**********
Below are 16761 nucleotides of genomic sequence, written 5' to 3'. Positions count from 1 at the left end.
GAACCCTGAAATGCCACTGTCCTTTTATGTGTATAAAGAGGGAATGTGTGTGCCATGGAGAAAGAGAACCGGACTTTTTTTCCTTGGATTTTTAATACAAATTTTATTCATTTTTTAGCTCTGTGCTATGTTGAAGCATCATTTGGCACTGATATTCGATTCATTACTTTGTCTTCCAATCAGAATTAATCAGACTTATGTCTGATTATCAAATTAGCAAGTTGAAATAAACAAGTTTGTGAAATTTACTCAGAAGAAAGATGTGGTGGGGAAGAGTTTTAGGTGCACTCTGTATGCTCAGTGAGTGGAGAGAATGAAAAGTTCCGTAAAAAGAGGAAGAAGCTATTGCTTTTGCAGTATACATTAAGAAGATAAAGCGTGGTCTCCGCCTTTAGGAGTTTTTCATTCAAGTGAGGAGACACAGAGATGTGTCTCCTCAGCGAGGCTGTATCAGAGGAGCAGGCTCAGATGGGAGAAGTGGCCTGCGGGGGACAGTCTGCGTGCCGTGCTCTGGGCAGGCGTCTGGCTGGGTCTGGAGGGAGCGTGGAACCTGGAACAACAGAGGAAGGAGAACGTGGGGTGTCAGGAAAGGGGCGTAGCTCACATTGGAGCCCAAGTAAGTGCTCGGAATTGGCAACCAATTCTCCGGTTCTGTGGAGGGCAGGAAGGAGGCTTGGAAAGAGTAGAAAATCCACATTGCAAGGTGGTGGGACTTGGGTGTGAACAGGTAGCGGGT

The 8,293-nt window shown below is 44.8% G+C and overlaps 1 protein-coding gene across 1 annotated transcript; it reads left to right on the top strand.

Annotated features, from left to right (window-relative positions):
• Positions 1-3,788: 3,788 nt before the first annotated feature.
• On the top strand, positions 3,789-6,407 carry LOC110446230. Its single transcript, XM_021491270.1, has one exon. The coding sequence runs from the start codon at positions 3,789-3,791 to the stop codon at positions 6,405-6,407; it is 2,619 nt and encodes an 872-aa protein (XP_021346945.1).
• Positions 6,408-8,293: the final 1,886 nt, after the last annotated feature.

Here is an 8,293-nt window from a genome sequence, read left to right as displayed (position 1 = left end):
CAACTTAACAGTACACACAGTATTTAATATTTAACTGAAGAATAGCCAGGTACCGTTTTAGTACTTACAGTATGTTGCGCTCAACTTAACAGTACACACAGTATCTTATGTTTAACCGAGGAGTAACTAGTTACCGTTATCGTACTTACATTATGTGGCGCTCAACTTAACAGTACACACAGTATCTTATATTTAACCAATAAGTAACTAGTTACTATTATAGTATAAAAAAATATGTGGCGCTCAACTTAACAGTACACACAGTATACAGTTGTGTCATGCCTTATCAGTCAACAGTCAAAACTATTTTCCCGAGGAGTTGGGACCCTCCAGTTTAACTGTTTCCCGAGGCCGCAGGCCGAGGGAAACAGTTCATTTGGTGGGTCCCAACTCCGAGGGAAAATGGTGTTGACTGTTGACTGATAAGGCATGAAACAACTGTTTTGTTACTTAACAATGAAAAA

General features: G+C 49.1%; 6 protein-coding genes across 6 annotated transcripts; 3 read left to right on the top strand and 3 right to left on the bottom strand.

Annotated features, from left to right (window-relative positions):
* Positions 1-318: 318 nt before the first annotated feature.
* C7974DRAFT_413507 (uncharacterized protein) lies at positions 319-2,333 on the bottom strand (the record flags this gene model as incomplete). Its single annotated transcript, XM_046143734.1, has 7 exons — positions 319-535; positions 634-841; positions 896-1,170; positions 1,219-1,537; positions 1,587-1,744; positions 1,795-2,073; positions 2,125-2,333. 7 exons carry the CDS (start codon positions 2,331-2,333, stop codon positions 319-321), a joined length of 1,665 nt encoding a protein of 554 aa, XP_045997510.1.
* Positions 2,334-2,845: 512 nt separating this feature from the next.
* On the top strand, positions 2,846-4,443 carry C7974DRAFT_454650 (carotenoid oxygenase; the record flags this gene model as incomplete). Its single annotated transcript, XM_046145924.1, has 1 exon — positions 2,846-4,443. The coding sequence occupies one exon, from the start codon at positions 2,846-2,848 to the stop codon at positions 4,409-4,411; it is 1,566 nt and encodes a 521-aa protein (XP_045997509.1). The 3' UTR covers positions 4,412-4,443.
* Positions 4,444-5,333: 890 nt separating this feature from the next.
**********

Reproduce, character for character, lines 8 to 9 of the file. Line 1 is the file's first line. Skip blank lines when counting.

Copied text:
Here is an 8,293-nt window from a genome sequence, read left to right as displayed (position 1 = left end):
CAACTTAACAGTACACACAGTATTTAATATTTAACTGAAGAATAGCCAGGTACCGTTTTAGTACTTACAGTATGTTGCGCTCAACTTAACAGTACACACAGTATCTTATGTTTAACCGAGGAGTAACTAGTTACCGTTATCGTACTTACATTATGTGGCGCTCAACTTAACAGTACACACAGTATCTTATATTTAACCAATAAGTAACTAGTTACTATTATAGTATAAAAAAATATGTGGCGCTCAACTTAACAGTACACACAGTATACAGTTGTGTCATGCCTTATCAGTCAACAGTCAAAACTATTTTCCCGAGGAGTTGGGACCCTCCAGTTTAACTGTTTCCCGAGGCCGCAGGCCGAGGGAAACAGTTCATTTGGTGGGTCCCAACTCCGAGGGAAAATGGTGTTGACTGTTGACTGATAAGGCATGAAACAACTGTTTTGTTACTTAACAATGAAAAA